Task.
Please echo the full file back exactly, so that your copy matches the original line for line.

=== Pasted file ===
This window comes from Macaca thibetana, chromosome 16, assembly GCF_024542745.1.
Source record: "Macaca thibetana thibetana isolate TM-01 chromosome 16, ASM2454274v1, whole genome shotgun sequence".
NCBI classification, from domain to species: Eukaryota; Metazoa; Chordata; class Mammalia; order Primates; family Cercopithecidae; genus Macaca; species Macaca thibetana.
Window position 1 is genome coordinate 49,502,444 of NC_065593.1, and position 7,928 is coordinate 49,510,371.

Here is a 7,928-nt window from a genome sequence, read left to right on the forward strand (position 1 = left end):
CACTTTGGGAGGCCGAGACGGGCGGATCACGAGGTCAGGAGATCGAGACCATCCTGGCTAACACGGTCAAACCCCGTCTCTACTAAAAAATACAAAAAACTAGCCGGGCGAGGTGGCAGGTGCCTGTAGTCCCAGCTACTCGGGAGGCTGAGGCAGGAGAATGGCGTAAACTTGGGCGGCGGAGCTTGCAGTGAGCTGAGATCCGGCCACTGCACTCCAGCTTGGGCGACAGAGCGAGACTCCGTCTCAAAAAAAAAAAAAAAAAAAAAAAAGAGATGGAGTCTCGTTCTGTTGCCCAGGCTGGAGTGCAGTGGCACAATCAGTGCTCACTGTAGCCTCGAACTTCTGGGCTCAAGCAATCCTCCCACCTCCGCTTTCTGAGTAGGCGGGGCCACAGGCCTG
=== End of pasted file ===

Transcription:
This window comes from Macaca thibetana, chromosome 16, assembly GCF_024542745.1.
Source record: "Macaca thibetana thibetana isolate TM-01 chromosome 16, ASM2454274v1, whole genome shotgun sequence".
NCBI classification, from domain to species: Eukaryota; Metazoa; Chordata; class Mammalia; order Primates; family Cercopithecidae; genus Macaca; species Macaca thibetana.
Window position 1 is genome coordinate 49,502,444 of NC_065593.1, and position 7,928 is coordinate 49,510,371.

Here is a 7,928-nt window from a genome sequence, read left to right on the forward strand (position 1 = left end):
CACTTTGGGAGGCCGAGACGGGCGGATCACGAGGTCAGGAGATCGAGACCATCCTGGCTAACACGGTCAAACCCCGTCTCTACTAAAAAATACAAAAAACTAGCCGGGCGAGGTGGCAGGTGCCTGTAGTCCCAGCTACTCGGGAGGCTGAGGCAGGAGAATGGCGTAAACTTGGGCGGCGGAGCTTGCAGTGAGCTGAGATCCGGCCACTGCACTCCAGCTTGGGCGACAGAGCGAGACTCCGTCTCAAAAAAAAAAAAAAAAAAAAAAAAGAGATGGAGTCTCGTTCTGTTGCCCAGGCTGGAGTGCAGTGGCACAATCAGTGCTCACTGTAGCCTCGAACTTCTGGGCTCAAGCAATCCTCCCACCTCCGCTTTCTGAGTAGGCGGGGCCACAGGCCTG